The Ubiquitous Pharmacogenomics (U-PGx) Education Programme

More than a Serious Game

Despite being a forerunner of personalised medicine, pharmacogenomics (PGx) is not yet routinely applied in patient care. Education is a crucial step for the successful implementation of PGx into the clinic. We need to offer collaborative, interprofessional approaches that encourage learning about PGx on an international level. It is especially important that PGx education enables the development of one's own thoughts and ideas to be able to understand and implement this rapidly developing field of science.


The SeeMe game offers an easy and interactive way to learn about adverse drug reactions and polypharmacy. The player is in the role of a physician who offers consultation hours for patients. They need to come up with a diagnosis, taking into account symptoms reported and drugs taken.

© U-PGx-project


Pharmacogenomics and the U-PGx project

Pharmacogenetic variation in genes encoding drug transporters and drug metabolizing enzymes affects drug disposition, resulting in both under-dosing and overdosing of affected individuals. This, in turn, increases the risks of non-response and adverse drug reactions. Guidelines of dose recommendations that account for this genetic diversity, and information on gene-drug combinations is available.

Henk-Jan Guchelaar


Henk-Jan Guchelaar
Professor of Clinical Pharmacy
Chair Dept. Clinical Pharmacy & Toxicology
Leiden University Medical Center


“The U-PGx serious game SeeMe offers an innovative possibility to train recognizing adverse drug reactions in the context of pharmacogenomics.”

In the U-PGx project, pre-emptive pharmacogenetic testing and stratified prescribing of drugs, based on these pharmacogenetic guidelines, was implemented in 7 European countries, and the clinical benefit and cost-effectiveness of this novel approach will now be assessed. The results of the U-PGx project will be published soon, and show that using a patient’s genetic profile, instead of choosing the ‘one size fits all’ approach for prescribing drugs, indeed results in safer and more effective drug therapy.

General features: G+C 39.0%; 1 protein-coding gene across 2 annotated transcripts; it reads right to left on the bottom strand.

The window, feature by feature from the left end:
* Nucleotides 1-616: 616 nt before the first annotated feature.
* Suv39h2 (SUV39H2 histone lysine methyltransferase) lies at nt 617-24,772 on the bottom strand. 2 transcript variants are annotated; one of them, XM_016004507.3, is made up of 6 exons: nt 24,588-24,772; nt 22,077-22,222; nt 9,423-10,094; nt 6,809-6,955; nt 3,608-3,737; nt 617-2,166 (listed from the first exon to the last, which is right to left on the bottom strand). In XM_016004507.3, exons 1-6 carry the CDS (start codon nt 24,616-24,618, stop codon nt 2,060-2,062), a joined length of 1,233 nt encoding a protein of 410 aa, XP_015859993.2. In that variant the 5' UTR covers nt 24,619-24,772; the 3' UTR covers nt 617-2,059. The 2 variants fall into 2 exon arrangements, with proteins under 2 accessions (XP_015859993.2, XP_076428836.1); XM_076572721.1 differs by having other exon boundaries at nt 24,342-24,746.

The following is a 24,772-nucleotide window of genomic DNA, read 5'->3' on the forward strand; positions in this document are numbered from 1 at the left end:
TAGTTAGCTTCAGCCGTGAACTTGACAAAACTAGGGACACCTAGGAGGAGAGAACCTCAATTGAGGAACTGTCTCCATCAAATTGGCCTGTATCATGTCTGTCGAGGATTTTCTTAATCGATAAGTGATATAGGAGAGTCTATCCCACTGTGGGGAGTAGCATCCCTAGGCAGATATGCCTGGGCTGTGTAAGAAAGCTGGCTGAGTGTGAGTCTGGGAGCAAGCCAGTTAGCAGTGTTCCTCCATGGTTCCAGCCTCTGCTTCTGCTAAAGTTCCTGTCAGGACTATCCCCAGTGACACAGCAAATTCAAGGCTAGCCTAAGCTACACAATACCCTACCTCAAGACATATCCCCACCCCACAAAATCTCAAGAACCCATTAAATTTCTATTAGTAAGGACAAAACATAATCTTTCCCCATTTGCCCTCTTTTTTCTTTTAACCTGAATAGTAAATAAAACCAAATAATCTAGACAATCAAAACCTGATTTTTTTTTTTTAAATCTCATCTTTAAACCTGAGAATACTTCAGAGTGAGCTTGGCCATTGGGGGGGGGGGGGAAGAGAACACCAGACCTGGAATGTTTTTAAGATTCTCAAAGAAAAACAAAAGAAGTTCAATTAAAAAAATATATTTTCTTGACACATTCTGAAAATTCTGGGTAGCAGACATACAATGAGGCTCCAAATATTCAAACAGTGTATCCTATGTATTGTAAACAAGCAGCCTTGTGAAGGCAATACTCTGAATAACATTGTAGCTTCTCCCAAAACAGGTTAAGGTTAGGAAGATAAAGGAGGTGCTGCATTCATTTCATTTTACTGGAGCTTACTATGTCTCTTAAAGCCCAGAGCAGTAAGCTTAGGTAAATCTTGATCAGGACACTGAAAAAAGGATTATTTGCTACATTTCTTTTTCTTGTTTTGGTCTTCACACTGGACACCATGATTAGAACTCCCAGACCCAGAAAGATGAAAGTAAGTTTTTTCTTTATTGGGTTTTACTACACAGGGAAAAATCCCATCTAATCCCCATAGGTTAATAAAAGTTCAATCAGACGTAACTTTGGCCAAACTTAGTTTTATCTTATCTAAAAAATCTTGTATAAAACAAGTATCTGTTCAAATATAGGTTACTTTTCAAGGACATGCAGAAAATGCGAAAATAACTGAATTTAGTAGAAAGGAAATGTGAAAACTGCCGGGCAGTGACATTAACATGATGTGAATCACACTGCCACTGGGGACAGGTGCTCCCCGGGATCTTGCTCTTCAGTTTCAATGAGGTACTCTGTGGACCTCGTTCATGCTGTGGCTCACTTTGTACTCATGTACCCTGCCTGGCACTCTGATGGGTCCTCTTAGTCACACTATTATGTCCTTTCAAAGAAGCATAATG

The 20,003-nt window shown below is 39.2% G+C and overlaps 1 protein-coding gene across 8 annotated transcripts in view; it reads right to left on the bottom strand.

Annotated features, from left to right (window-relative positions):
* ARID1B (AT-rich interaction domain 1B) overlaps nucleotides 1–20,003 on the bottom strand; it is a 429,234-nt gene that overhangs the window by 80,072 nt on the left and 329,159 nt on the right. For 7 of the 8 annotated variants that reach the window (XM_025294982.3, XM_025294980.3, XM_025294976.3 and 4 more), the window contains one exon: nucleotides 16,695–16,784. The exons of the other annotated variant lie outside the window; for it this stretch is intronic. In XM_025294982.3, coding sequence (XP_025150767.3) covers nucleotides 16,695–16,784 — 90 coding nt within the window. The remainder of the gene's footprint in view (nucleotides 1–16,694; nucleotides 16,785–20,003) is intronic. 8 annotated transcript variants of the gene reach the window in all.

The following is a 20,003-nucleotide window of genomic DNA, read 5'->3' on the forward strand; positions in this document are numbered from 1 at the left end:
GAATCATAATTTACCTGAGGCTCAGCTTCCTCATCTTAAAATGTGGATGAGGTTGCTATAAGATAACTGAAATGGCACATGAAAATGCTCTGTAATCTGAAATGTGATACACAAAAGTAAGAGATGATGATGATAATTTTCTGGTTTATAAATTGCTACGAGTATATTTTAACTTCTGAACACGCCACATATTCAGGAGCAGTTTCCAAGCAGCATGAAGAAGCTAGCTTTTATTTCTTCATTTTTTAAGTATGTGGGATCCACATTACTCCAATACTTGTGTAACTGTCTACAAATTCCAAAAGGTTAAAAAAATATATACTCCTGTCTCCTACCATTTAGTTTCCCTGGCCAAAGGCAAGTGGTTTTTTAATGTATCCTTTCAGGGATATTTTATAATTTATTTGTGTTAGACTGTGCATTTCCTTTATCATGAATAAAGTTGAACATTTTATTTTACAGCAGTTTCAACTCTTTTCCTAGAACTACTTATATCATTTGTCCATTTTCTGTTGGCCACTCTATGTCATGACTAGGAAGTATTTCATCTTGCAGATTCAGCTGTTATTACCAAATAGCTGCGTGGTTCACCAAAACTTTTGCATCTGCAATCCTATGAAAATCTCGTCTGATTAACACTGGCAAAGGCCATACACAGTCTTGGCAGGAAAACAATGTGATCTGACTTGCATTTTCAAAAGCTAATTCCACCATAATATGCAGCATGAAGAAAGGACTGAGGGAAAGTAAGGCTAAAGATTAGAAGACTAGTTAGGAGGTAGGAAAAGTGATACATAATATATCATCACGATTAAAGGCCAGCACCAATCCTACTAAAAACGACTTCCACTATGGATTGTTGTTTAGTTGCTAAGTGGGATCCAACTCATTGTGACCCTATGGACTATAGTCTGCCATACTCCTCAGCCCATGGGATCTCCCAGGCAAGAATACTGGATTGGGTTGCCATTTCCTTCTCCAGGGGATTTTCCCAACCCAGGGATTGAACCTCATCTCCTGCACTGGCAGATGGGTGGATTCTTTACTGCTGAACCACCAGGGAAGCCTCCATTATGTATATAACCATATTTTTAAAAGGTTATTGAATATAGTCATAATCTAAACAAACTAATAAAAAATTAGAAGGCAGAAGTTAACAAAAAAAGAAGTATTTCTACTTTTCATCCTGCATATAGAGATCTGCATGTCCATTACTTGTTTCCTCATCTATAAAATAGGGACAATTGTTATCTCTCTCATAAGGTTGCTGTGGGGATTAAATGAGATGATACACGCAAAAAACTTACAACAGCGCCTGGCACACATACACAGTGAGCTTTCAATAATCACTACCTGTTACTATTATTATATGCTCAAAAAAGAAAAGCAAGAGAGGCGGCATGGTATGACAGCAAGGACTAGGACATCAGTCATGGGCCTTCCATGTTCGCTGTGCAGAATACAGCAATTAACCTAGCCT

The U-PGx project was coordinated by Henk-Jan Guchelaar, Professor of Clinical Pharmacy and Chair of the Department of Clinical Pharmacy & Toxicology at the Leiden University Medical Center, Netherlands. The U-PGx project has received funding from the European Union’s Horizon 2020 research and innovation programme under grant agreement No 668353.

Julia Stingl

“The integration of the technical device by designing the game in a telemedicine situation, will improve the realness and train the players in adopting a telemedicine approach, which could be used for successful implementation of personalised drug safety and medicine."

Julia Stingl
Professor of Clinical Pharmacology
Director of the Institute of Clinical Pharmacology
University Hospital of RWTH Aachen

© Uniklinik RWTH Aachen


The Ubiquitous Pharmacogenomics Education programme